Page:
There is nothing in this world that a child loves more than playing a game with their parents… Except dinosaurs.

I was lucky enough to have a chance to play Super Tooth this past week with my family. I’ll admit that I had my doubts when the game arrived. It looked too simple. But, Super Tooth hides its complexity well. So well, in fact, that you might not notice it if you aren’t looking for it. That is one of the secrets of a good family game in my eyes.

Super Tooth is, at its core, a matching card game. Players are tasked with collecting matched sets of plant eating dinosaurs. Each turn a “landscape” of three cards is laid out on the play area. Players will then resolve event cards (like the egg that lets the player bring back a card that had previously been discarded), feed or chase away meat eaters, and then ultimately choose one type of plant eater from the board. There is some luck involved here, but it is important to choose carefully to make sure that you are getting matched sets and not just random cards.

The game itself includes the cards (the number will vary depending on how many expansions you are using, and “Cretaceous Coins” that are used to help keep score. The cards were thick enough that they would survive through a lot of play, but it would be best to protect them from little hands whenever possible. They would fit very well in standard card protectors.

My youngest son feels left out of a lot of gaming sessions because a lot of the games that cycle through our home require reading or advanced strategies that he struggles with (being five). He was in all his glory while playing Super Tooth. He was able to grasp the basic gameplay mechanics quickly and was able to implement his own strategies after his first game.

What turned this pleasant surprise into a best case scenario was the level of engagement from everyone playing. My brother was playing with us and he tends to stick with “deep strategy” games and he enjoyed himself (even if he was getting beaten by a five year old)! Super Tooth may be a matching game at its core, but the way that it is played turns it into a sort of drafting game. Players who pay attention to what other players are picking up and discarding will be able to employ strategies like counter-drafting (taking a card that your opponent needs even if it isn’t beneficial to you). My eldest son did that without giving it a name.

I’ll cut to the chase here folks. Super Tooth is an amazing game, but it might not see the light of day without a little help.  Do yourself a favor if you have younger kids and buy this game. You will not regret the chance to play this great game with them (and lets admit it… you like dinosaurs too.)

Supertooth was picked up by Gamewright for 2015!  Find out more here!

the z store
2 comments
0 FacebookTwitterGoogle +PinterestReddit
Hero Generations: Bringing New Life to the Strategy Game Genre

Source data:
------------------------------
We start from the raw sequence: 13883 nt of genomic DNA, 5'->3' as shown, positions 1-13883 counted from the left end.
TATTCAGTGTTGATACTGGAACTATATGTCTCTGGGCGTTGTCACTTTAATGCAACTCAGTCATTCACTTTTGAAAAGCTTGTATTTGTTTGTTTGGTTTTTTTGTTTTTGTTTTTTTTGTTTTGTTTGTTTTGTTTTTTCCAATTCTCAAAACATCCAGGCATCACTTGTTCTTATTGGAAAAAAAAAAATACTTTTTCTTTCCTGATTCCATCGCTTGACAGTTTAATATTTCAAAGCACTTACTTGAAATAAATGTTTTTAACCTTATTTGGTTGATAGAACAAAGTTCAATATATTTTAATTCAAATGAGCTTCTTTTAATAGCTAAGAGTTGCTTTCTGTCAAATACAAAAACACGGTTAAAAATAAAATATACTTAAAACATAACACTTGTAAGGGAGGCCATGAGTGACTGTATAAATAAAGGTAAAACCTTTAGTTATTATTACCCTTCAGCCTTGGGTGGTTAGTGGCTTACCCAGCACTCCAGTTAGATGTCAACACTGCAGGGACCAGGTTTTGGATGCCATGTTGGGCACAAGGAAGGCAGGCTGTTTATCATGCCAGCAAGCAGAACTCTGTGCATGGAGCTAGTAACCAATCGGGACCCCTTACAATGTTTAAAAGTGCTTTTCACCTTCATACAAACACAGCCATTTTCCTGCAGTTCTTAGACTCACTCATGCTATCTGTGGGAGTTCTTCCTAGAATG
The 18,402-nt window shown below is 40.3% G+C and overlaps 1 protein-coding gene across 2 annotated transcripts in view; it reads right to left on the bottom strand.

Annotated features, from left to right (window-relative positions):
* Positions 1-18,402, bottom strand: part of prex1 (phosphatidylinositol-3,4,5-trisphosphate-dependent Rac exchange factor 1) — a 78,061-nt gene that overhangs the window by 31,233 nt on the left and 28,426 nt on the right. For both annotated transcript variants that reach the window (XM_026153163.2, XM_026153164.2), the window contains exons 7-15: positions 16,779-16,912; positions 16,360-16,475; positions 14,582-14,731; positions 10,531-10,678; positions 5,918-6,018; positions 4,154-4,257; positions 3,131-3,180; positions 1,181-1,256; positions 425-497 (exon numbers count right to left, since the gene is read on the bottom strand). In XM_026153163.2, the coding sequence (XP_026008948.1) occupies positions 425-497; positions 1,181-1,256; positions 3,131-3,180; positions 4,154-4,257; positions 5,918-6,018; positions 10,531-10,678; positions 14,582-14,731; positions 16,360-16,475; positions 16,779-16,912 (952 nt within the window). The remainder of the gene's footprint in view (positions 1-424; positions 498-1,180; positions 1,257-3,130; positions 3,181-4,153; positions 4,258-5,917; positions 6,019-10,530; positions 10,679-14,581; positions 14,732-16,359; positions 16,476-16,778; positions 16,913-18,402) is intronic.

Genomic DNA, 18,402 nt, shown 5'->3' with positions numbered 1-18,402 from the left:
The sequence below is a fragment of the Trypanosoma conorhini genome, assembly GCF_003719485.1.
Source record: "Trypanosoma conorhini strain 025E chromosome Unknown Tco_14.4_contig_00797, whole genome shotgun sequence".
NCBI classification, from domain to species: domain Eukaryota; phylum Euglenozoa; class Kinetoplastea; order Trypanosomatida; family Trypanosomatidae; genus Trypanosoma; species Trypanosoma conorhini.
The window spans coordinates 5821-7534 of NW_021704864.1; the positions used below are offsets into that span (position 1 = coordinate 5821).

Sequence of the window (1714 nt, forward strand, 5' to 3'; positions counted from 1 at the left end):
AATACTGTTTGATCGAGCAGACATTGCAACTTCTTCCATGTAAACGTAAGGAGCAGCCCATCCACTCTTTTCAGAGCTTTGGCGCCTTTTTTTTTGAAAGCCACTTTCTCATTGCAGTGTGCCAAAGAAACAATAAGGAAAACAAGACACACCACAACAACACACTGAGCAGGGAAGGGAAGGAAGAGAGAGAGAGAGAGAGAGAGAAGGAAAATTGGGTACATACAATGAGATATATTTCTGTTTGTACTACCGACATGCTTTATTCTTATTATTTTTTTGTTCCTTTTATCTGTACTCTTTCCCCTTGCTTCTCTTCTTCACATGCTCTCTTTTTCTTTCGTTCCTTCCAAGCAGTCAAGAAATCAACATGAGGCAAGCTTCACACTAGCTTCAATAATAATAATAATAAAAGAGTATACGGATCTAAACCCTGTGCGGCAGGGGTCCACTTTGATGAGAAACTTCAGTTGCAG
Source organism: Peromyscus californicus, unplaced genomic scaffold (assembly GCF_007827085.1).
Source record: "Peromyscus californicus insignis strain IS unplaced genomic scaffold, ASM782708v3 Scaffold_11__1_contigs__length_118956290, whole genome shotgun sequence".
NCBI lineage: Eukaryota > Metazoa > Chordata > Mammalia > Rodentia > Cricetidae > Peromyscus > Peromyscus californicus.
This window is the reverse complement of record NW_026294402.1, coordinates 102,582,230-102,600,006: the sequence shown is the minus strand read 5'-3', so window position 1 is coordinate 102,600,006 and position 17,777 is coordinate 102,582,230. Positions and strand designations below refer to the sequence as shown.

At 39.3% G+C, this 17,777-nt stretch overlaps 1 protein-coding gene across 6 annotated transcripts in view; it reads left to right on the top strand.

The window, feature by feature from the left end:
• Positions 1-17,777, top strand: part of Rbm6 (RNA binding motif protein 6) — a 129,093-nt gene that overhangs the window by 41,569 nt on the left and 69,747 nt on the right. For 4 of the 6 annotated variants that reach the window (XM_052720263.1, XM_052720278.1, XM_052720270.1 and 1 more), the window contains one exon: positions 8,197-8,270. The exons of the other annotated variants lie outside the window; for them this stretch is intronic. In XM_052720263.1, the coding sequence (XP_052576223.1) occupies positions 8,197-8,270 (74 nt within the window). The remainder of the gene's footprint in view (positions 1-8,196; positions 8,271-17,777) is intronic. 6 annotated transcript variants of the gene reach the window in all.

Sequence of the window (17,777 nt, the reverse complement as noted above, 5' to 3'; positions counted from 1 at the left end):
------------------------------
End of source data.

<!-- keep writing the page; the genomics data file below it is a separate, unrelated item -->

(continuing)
“What is worth our limited lifetime?

What do we sacrifice to pursue the things we love?”

These are heavy themes that are not commonly explored in video games, but Heart Shaped Games plans to do just that with Hero Generations. The game is currently on Kickstarter and is approaching its goal (90% at the time of this writing) with less than two weeks to go.

Hero Generations is a strategy game that forces players to make very careful choices. Each turn represents one year of a characters life so you need to think carefully about each move in order to keep your character’s family line continuing forward.

The harsh reality of Hero Generations is that if you fail to have a child to take your place before you die then it is Game Over. This means you can’t just ride off into the sunset at an old age, or go out in a blaze of glory. You need to balance your wild adventurous side with your inner homebody to make sure that you are able to attract a bride (or groom) and have a successor.

Players will be presented with FAR more than they can accomplish in one lifetime and will be forced to make tough choices along the way. Should they develop their kingdom and infrastructure (making it easier for their offspring to move around)? Should they go on a wild adventure (and have a greater chance to bring back wealth)? Should you settle down and have a child early (making it more likely to carry on the family line)? These are the kinds of gameplay decisions that players will be asked to make.

Most strategy games are so grand in scope that the value of time and of the day-to-day human experience is lost. Hero Generations does the opposite. It pleads with its player to remember that life is precious and to cherish every bit of it.

Hero Generations is being developed for PC, Mac, Linux, and the Ouya. It is expected to be delivered sometime early next year (but that could change). This game needs to exist and it might not see production without our support. Get on over the Kickstarter and be a hero!

 

1 comment
0 FacebookTwitterGoogle +PinterestReddit

Protean Games
Ages 8+
2-6 Players
30+ Minutes
COMPETITIVE

This weekend at PaxEast the EFG team had the overwhelming privilege of getting to try out some fantastic new games prior to release. Even better… we finally got to try a game that is currently on Kickstarter. (Why don’t you go ahead and back it now. You’ll want to at the end anyways. Then come on back and read about it.)